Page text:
So far, that television deal produced has just one series: the moderately successful fringe on Fox.
With keen insight into human nature, Fox's fringe has filled the void left by the end of Lost—even as it faces cancellation.
We're talking-to ourselves—or rather, to a fringe constituency within ourselves.
If a candidate starts on the fringe, he will get stuck there.
These are not just fringe figures but elected officials and other leaders of the Tea-vangelist wing of the GOP.
She twisted the fringe of the counterpane in her slender, white fingers, and she did not look at him.
Dissembling her displeasure, she praised the hammer-cloth, and especially the fringe.
Curtains and portires were of velour, heavily edged with fringe.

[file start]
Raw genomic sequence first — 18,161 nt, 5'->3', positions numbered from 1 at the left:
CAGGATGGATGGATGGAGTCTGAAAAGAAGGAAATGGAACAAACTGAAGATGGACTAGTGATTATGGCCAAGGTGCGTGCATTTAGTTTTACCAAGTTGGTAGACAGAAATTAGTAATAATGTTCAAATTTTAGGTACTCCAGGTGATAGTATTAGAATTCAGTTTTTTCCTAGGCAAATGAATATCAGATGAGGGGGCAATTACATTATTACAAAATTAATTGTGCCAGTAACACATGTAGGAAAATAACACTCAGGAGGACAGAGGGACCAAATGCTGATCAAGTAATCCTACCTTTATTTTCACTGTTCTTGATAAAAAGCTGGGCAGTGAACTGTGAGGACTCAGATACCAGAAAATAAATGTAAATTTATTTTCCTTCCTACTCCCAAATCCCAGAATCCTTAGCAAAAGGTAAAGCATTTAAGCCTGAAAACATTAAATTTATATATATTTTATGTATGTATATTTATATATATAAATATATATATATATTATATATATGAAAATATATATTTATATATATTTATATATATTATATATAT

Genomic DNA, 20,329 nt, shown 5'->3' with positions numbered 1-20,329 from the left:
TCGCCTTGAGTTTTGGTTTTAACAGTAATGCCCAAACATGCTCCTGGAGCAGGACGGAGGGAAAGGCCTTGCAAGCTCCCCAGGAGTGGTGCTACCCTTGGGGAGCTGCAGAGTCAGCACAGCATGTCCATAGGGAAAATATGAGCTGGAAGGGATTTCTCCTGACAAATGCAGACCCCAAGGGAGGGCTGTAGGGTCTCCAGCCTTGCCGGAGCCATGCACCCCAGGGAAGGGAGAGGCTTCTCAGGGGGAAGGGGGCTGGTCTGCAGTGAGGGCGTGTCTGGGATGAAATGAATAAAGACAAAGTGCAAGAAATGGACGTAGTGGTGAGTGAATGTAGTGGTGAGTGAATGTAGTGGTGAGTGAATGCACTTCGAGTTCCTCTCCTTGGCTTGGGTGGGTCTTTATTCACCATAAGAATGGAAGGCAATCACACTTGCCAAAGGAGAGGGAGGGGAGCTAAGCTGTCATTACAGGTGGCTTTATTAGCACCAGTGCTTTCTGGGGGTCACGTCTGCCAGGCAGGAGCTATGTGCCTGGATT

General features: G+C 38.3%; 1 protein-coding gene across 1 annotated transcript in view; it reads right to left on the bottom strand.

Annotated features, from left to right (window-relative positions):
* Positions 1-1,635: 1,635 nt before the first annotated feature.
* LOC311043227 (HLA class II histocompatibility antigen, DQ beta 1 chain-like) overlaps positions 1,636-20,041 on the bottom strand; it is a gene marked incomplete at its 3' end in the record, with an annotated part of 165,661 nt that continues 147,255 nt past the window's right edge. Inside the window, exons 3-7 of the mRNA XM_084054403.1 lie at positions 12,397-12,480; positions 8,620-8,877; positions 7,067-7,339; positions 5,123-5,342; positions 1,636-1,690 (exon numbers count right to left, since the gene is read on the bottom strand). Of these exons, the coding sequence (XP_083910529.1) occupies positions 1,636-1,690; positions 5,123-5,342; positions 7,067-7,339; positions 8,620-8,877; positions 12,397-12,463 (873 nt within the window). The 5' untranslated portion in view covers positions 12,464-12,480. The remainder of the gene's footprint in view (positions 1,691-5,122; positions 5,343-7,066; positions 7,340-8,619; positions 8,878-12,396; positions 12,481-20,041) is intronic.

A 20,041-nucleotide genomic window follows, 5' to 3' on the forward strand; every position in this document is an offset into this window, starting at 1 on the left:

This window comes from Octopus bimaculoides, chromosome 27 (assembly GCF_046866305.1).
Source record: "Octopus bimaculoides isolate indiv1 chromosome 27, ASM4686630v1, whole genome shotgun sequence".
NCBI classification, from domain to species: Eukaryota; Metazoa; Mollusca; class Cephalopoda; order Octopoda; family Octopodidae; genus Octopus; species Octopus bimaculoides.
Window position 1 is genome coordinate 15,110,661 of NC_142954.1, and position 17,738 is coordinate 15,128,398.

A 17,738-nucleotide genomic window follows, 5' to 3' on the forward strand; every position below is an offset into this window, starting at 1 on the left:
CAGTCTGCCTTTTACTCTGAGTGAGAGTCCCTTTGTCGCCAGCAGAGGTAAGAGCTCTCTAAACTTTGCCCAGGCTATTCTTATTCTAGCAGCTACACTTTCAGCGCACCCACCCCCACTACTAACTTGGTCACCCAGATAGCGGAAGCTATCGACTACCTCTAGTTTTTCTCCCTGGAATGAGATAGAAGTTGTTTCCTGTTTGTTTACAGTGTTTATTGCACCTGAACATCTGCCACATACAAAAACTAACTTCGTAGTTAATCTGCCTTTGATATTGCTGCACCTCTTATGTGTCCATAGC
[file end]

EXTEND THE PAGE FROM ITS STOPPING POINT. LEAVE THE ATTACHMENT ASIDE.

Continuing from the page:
She was fond of Marcia; but her daughter occupied, in truth, only the fringe of her thoughts.
In the flare of it Andy watched his kind old face with its fringe of grayish hair and its deep-graven lines of whimsical humor.
early 14c., from Old French frenge "thread, strand, fringe, hem" (early 14c.), from Vulgar Latin *frimbia, metathesis of Latin fimbriae (plural) "fibers, threads, fringe," of uncertain origin. Figurative sense of "outer edge, margin," is first recorded 1894. Related: Fringes. Fringe benefits is recorded from 1952.
late 15c., from fringe (n.). Related: Fringed; fringing.
A benefit, like insurance coverage, added to one's pay; fringe benefit (1960+)
C. Katz, GE, 1961. Subcomponent of GE-255 GECOM system. Sorting and merging of data, reports and file maintenance.